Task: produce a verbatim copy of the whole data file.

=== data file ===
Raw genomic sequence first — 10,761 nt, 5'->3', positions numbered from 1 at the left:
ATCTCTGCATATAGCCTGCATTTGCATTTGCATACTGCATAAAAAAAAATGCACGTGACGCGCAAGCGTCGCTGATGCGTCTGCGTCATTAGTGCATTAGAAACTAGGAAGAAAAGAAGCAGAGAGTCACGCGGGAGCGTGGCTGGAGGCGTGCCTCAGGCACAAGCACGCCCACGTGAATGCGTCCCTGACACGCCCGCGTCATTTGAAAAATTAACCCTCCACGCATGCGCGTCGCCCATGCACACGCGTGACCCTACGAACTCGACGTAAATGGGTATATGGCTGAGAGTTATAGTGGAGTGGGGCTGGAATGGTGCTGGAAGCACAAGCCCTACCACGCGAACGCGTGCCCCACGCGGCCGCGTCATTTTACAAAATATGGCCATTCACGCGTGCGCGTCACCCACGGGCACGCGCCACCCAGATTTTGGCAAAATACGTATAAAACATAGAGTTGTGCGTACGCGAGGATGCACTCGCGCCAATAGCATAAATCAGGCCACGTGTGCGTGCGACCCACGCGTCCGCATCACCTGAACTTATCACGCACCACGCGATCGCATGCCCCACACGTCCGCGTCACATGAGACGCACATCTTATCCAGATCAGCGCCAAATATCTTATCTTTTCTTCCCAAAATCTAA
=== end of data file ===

Raw genomic sequence first — 10,761 nt, 5'->3', positions numbered from 1 at the left:
ATCTCTGCATATAGCCTGCATTTGCATTTGCATACTGCATAAAAAAAAATGCACGTGACGCGCAAGCGTCGCTGATGCGTCTGCGTCATTAGTGCATTAGAAACTAGGAAGAAAAGAAGCAGAGAGTCACGCGGGAGCGTGGCTGGAGGCGTGCCTCAGGCACAAGCACGCCCACGTGAATGCGTCCCTGACACGCCCGCGTCATTTGAAAAATTAACCCTCCACGCATGCGCGTCGCCCATGCACACGCGTGACCCTACGAACTCGACGTAAATGGGTATATGGCTGAGAGTTATAGTGGAGTGGGGCTGGAATGGTGCTGGAAGCACAAGCCCTACCACGCGAACGCGTGCCCCACGCGGCCGCGTCATTTTACAAAATATGGCCATTCACGCGTGCGCGTCACCCACGGGCACGCGCCACCCAGATTTTGGCAAAATACGTATAAAACATAGAGTTGTGCGTACGCGAGGATGCACTCGCGCCAATAGCATAAATCAGGCCACGTGTGCGTGCGACCCACGCGTCCGCATCACCTGAACTTATCACGCACCACGCGATCGCATGCCCCACACGTCCGCGTCACATGAGACGCACATCTTATCCAGATCAGCGCCAAATATCTTATCTTTTCTTCCCAAAATCTAA